WASHINGTON (Reuters) - U.S. President Donald Trump said on Monday he would be willing to meet Iran’s leader without preconditions to discuss how to improve ties after he pulled the United States out of the 2015 Iran nuclear deal, saying, “If they want to meet, we’ll meet.”
“I’d meet with anybody. I believe in meetings,” especially in cases where war is at stake, Trump said at a White House news conference when asked whether he was willing to meet with Iranian President Hassan Rouhani.
In response, Iran said the way back to talks was for the United States to return to the nuclear deal between Iran and six major powers that Trump exited in May.
“Respecting the Iranian nation’s rights, reducing hostilities and returning to the nuclear deal are steps that can be taken to pave the bumpy road of talks between Iran and America,” Hamid Aboutalebi, an adviser to Rouhani, tweeted on Tuesday.
Washington aims to force Tehran to end its nuclear program and its support of militant groups in the Middle East, where Iran is involved in proxy wars from Yemen to Syria.
Iran and other signatories have been working to find a way to salvage the nuclear agreement, even as the United States has begun reimposing some sanctions on Iran.
No U.S. president has met with an Iranian leader since the Washington cut diplomatic relations with Tehran a year after the 1979 revolution that toppled the shah, a U.S. ally. President Barack Obama broke a three-decade freeze with a phone call to Rouhani in 2013.
The White House clarified that Trump’s potential willingness to meet with his Iranian counterpart does not change his administration’s intent to ratchet up sanctions and rhetoric against Tehran with the stated goal of “seeking changes in the Iranian government’s behavior.”
But Trump’s remarks did represent a marked softening of tone from a week ago, when he lashed out at Rouhani in a tweet, saying “Never, ever threaten the United States again or you will suffer consequences the likes of which few throughout history have ever suffered before.”
Shortly before that July 22 tweet, Rouhani had addressed Trump in a speech, saying that hostile U.S. policies could lead to “the mother of all wars”.
On Monday, speaking at a news conference with visiting Italian Prime Minister Giuseppe Conte, Trump said: “I would certainly meet with Iran if they wanted to meet. I don’t know that they’re ready yet. I ended the Iran deal. It was a ridiculous deal. I do believe that they will probably end up wanting to meet and I’m ready to meet any time that they want to.”
Trump said he had “no preconditions” for a meeting with the Iranians, adding: “If they want to meet, I’ll meet.”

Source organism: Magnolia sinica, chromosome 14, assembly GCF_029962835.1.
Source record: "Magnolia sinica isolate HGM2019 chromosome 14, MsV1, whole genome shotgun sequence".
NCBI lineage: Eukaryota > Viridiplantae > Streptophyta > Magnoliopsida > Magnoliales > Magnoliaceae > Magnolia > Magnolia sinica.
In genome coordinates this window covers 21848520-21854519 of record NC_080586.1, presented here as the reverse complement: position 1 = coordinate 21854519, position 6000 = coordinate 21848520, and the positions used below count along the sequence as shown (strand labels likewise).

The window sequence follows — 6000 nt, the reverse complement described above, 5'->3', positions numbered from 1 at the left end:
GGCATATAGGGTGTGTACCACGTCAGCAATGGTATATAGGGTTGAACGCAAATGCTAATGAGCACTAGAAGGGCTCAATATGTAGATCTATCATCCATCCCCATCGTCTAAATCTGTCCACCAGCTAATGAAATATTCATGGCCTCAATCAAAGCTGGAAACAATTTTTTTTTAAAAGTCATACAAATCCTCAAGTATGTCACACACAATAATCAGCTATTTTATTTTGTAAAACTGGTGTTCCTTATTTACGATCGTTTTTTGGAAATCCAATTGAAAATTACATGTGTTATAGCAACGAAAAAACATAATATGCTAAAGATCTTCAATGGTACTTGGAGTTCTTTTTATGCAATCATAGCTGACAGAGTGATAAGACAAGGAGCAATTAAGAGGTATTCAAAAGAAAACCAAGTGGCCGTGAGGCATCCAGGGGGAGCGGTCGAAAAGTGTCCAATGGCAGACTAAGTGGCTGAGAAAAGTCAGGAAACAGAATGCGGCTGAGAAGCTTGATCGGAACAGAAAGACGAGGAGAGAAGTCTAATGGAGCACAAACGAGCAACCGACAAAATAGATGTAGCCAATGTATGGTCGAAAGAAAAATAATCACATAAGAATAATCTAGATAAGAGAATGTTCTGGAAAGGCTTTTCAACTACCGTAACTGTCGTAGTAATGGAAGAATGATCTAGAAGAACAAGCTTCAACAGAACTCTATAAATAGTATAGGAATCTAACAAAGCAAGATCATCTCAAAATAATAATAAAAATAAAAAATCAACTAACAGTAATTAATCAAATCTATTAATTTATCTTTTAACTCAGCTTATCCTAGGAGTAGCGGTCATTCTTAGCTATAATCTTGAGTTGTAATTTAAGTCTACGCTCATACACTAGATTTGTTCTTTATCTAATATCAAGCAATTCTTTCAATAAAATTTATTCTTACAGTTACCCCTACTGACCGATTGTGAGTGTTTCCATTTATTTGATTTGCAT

The White House said that even though the president “is open to dialogue and negotiation,” it did not mean the United States would lift sanctions or re-establish diplomatic and commercial relations.
“This relief is only possible if there are tangible, demonstrated, and sustained shifts in Tehran’s policies,” said Garrett Marquis, spokesman for the National Security Council. “Until then, the sting of sanctions will only grow more painful if the regime does not change course.”
In May, Trump withdrew the United States from the landmark 2015 international agreement designed to deny Tehran the ability to build nuclear weapons. Since then, Tehran’s clerical establishment has been under increasing U.S. pressure and the prospect of renewed sanctions.
Barely a week ago, U.S. Secretary of State Mike Pompeo launched a rhetorical assault on Iran’s leaders, comparing them to a “mafia” and promising unspecified backing for Iranians unhappy with their government.
In spite of fierce verbal exchanges between Tehran and Washington in the recent weeks, Iranian authorities have kept the door to diplomacy open.
While warning the United States over waging a war against Iran, Rouhani also said last week that “America should know that peace with Iran is the mother of all peace,” leaving open the possibility of peace between the arch foes.
Iranian figures familiar with policymaking say, as a faltering economy and a sliding currency stir street protests, that Supreme Leader Ayatollah Ali Khamenei could consider diplomacy with Washington and drink from “the chalice of poison,” a reference to the phrase used by his predecessor Ayatollah Ruhollah Khomeini when he reluctantly agreed to a U.N.-mediated truce that ended the 1980-88 Iran-Iraq war.
Economic hardship in Iran forced Khamenei to reluctantly back Rouhani’s efforts in securing the 2015 nuclear deal.
But if Trump were to pursue diplomacy with Iran’s leadership, he would have to overcome deep-seated concerns among Washington’s closest regional allies, such as Saudi Arabia and Israel, who are deeply skeptical about negotiating with Rouhani’s government.
Trump drew a comparison with his diplomacy toward North Korean leader Kim Jong Un, who Trump met in a June 12 summit with the aim of convincing Pyongyang to give up its nuclear arsenal, a decades-long objective that has eluded several U.S. presidents.
“We met as you know with Chairman Kim and you haven’t had a missile fired off in nine months. We got our prisoners back. So many things have happened so positive,” Trump said.
Additional reporting by Yara Bayoumy in Washington and Parisa Hafezi in Ankara; Writing by David Alexander and Mary Milliken; Editing by James Dalgleish